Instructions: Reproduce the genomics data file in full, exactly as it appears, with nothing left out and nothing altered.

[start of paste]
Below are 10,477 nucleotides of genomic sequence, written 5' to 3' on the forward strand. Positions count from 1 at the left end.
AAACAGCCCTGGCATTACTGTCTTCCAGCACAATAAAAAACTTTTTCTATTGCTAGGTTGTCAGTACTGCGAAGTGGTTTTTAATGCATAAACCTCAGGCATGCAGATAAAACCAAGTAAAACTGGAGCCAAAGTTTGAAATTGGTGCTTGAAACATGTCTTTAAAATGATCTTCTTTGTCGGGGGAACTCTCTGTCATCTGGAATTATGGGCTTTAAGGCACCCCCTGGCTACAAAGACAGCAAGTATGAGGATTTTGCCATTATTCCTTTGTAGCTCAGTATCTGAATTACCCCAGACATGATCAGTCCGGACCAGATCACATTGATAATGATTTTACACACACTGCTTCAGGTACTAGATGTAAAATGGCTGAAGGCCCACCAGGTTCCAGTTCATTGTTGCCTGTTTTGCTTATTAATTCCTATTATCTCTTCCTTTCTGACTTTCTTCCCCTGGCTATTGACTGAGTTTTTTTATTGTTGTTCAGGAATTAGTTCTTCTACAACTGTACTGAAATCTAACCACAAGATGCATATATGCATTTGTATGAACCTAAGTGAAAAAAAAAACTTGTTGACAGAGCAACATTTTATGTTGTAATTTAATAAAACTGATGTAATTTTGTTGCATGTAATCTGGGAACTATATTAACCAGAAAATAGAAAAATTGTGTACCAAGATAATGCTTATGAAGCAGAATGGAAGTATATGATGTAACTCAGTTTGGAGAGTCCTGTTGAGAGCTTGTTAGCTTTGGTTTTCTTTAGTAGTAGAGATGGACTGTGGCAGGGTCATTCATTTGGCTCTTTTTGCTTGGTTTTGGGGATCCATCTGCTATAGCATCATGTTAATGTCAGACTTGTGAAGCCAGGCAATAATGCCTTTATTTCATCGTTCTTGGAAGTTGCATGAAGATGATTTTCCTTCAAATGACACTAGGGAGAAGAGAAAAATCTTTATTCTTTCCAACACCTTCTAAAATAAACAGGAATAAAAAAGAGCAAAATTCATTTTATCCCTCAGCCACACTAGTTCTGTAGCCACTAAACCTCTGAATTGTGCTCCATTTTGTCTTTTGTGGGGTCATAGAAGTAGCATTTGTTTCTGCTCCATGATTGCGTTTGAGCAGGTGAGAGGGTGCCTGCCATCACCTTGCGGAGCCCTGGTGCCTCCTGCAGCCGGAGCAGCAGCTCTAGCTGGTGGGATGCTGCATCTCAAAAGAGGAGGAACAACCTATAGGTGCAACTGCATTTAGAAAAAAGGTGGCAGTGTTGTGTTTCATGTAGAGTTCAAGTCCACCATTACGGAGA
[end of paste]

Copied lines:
Below are 10,477 nucleotides of genomic sequence, written 5' to 3' on the forward strand. Positions count from 1 at the left end.
AAACAGCCCTGGCATTACTGTCTTCCAGCACAATAAAAAACTTTTTCTATTGCTAGGTTGTCAGTACTGCGAAGTGGTTTTTAATGCATAAACCTCAGGCATGCAGATAAAACCAAGTAAAACTGGAGCCAAAGTTTGAAATTGGTGCTTGAAACATGTCTTTAAAATGATCTTCTTTGTCGGGGGAACTCTCTGTCATCTGGAATTATGGGCTTTAAGGCACCCCCTGGCTACAAAGACAGCAAGTATGAGGATTTTGCCATTATTCCTTTGTAGCTCAGTATCTGAATTACCCCAGACATGATCAGTCCGGACCAGATCACATTGATAATGATTTTACACACACTGCTTCAGGTACTAGATGTAAAATGGCTGAAGGCCCACCAGGTTCCAGTTCATTGTTGCCTGTTTTGCTTATTAATTCCTATTATCTCTTCCTTTCTGACTTTCTTCCCCTGGCTATTGACTGAGTTTTTTTATTGTTGTTCAGGAATTAGTTCTTCTACAACTGTACTGAAATCTAACCACAAGATGCATATATGCATTTGTATGAACCTAAGTGAAAAAAAAAACTTGTTGACAGAGCAACATTTTATGTTGTAATTTAATAAAACTGATGTAATTTTGTTGCATGTAATCTGGGAACTATATTAACCAGAAAATAGAAAAATTGTGTACCAAGATAATGCTTATGAAGCAGAATGGAAGTATATGATGTAACTCAGTTTGGAGAGTCCTGTTGAGAGCTTGTTAGCTTTGGTTTTCTTTAGTAGTAGAGATGGACTGTGGCAGGGTCATTCATTTGGCTCTTTTTGCTTGGTTTTGGGGATCCATCTGCTATAGCATCATGTTAATGTCAGACTTGTGAAGCCAGGCAATAATGCCTTTATTTCATCGTTCTTGGAAGTTGCATGAAGATGATTTTCCTTCAAATGACACTAGGGAGAAGAGAAAAATCTTTATTCTTTCCAACACCTTCTAAAATAAACAGGAATAAAAAAGAGCAAAATTCATTTTATCCCTCAGCCACACTAGTTCTGTAGCCACTAAACCTCTGAATTGTGCTCCATTTTGTCTTTTGTGGGGTCATAGAAGTAGCATTTGTTTCTGCTCCATGATTGCGTTTGAGCAGGTGAGAGGGTGCCTGCCATCACCTTGCGGAGCCCTGGTGCCTCCTGCAGCCGGAGCAGCAGCTCTAGCTGGTGGGATGCTGCATCTCAAAAGAGGAGGAACAACCTATAGGTGCAACTGCATTTAGAAAAAAGGTGGCAGTGTTGTGTTTCATGTAGAGTTCAAGTCCACCATTACGGAGA